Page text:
Gesundheit & Fitness
Yoga Journal

Yoga Journal Special Issue 1 2016

Yoga Journal offers all practitioners—from beginners to masters—expert information on how to live a healthier, happier, more fulfilling life both on and off the mat.

United States
Active Interest Media
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9 Ausgaben

in dieser ausgabe

2 Min.
om alone

THERE’S A WONDERFUL old joke that goes something like this: “What’s the best way to get to Carnegie Hall? Practice, practice, practice.” I thought of it often as we were creating this issue, because the best way to really make yoga part of your life is to practice, practice, practice—at home. But the idea of establishing a home practice can sound intimidating. I’m sure you’ve heard some of the myths: You have to practice at least an hour a day! You must have a dedicated yoga room! You need to know how to sequence a class! Let’s put those ideas to rest right now. The truth is, establishing a home practice is easier than you think. In fact, you already have all you really need: Dedication; at least 15 minutes most days…

9 Min.
why have a home practice?

THE FIRST DAY of my teacher training program, I experienced something akin to an existential crisis. It didn’t have anything to do with awakening kundalini or realizing my true Self. Sadly, it was much more mundane: It hit when I realized that in order to participate in the program, I had to agree to have my own home practice. If you roll out your yoga mat at home, I was told, you’ll find the freedom to experiment, to evolve, and to become your own best teacher. A few days later, when I unrolled my sticky mat at home alone for the first time, I wanted to bolt. Up until then, my idea of yoga was attending a class, which is kind of like being chauffeured around town, sitting comfortably in the…

3 Min.
10 benefits of a home practice

1. You can tailor your practice to fit your mood. If you’re tired, do a restorative practice. If you’re feeling strong, choose a strenuous one. 2. You can practice daily. Even if you’re juggling a hectic schedule and think you don’t have time to practice, take a deep, cleansing breath and think again. Yes, you might not have time to go to class, but you can still roll out your mat at home for 10 minutes. Or 15 Or 30. Your body and mind will thank you. 3. You can set your own personal goals. Maybe it’s a 21-day challenge. Maybe it’s working your way up to a difficult pose. But practicing toward your goal, not a teacher’s, is a great motivator. And once you reach it, you may just realize that…

2 Min.
five big home practice wreckers

“Ooh, Look—Shiny!” Distractions Whatever you do, do not put your smartphone at the front of your mat so you can see it light up with incoming messages. You’ll be tempted to stop and look at it during every Chaturanga or Cobra, telling yourself it will “only take a second.” But if you let yourself stop mid-practice to answer an email once, you’ll do it again. And before you know it, you’ll be at your desk, back at work, vowing to pick up where you left off on the mat tomorrow. The LooseyGoosey Approach If you’re relying on the spirit moving you to unroll your mat, you might wait a long time—especially if you’re busy. It’s great to follow your intuition once you’ve started practicing, but if it’s not based on some…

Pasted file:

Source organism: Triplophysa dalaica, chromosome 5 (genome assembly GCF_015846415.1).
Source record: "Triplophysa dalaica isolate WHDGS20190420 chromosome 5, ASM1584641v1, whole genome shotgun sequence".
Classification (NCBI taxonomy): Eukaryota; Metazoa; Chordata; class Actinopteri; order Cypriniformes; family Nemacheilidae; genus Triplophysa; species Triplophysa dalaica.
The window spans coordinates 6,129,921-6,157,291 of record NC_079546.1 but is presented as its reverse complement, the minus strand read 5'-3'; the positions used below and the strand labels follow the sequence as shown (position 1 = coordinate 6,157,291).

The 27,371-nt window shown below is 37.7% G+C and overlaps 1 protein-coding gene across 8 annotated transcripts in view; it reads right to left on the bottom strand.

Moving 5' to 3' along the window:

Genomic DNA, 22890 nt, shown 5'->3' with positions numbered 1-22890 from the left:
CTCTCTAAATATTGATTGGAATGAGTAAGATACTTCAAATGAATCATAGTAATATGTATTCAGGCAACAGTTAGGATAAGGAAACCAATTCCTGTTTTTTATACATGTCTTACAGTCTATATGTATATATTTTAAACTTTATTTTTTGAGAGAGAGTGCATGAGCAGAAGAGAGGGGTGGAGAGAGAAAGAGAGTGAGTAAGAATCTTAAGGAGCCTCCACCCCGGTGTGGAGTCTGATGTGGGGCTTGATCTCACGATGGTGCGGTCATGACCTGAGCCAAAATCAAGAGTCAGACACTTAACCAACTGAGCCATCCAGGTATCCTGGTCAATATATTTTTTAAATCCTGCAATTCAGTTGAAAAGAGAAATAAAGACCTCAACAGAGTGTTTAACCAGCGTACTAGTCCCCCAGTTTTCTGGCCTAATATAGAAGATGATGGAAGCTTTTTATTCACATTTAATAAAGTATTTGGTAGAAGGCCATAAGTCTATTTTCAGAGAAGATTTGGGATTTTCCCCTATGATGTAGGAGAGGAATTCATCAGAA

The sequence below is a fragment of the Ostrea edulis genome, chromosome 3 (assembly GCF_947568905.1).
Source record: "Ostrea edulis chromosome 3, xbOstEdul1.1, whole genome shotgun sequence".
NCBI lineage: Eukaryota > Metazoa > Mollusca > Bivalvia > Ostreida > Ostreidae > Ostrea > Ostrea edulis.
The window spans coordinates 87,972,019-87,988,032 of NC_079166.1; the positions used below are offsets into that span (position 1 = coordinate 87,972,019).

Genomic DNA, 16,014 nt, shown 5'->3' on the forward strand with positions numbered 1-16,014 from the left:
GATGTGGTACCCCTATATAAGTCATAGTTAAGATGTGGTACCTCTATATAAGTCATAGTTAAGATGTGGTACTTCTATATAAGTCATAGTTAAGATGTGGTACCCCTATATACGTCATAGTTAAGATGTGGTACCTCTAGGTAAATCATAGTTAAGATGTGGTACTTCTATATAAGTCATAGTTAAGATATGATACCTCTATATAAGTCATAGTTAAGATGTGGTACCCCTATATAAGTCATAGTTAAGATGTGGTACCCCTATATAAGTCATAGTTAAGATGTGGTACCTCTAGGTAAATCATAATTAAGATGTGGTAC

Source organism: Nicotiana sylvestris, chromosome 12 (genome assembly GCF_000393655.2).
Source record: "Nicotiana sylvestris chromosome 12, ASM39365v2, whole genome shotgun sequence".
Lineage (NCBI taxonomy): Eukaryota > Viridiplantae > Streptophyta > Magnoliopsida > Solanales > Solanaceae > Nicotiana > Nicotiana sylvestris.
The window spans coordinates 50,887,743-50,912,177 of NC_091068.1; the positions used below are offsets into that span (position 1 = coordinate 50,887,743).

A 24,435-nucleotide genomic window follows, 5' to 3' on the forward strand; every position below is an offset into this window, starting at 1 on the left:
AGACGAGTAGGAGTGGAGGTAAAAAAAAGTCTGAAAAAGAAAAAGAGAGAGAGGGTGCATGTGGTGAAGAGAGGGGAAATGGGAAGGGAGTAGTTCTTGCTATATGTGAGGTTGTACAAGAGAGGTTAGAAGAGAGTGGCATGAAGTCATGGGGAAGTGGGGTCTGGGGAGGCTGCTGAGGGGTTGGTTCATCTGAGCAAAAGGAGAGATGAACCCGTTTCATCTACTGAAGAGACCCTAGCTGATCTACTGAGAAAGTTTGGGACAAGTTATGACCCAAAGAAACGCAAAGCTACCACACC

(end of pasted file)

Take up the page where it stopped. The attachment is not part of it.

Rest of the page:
1 Min.
bringing your classwork home

One important way that home practices add value is to complement, round out, and refine the work you do in class. Here are a few tips to help you do so: Seek out the right teachers. The best yoga teachers actually want you to be better than them. If you find a teacher you like, schedule a private session and ask for help developing sequences to do at home that cater to your needs, whether that is working on a health condition or focusing on a particular pose or group of poses. Keep a journal by your mat during class. Write down aspects of a sequence that you enjoy, as well as poses that you find challenging. Then make a note of how you feel after class: Energized? Relaxed? Less anxious? Revisit…

1 Min.
the essential props you’ll need

A yoga prop isn’t like training wheels on a bicycle—something that only beginners use to keep from crashing to the ground. Rather, props are tools that give yoga practitioners of all levels more stability, better alignment—and, ultimately, freedom. Here are the basics that you need: A yoga mat: It will provide cushioning and, just as important, a nonslip surface for sweaty feet and hands. One or two blocks: Super-versatile, wood, foam, or cork blocks offer three different heights to help you position yourself comfortably: When you feel tight, they bring the floor up to you in forward or side bends. They can also be squeezed between the thighs to provide proper engagement of the legs, and they can offer comfort, safety, and reassurance in poses like Pigeon or Bridge. Straps: If you have…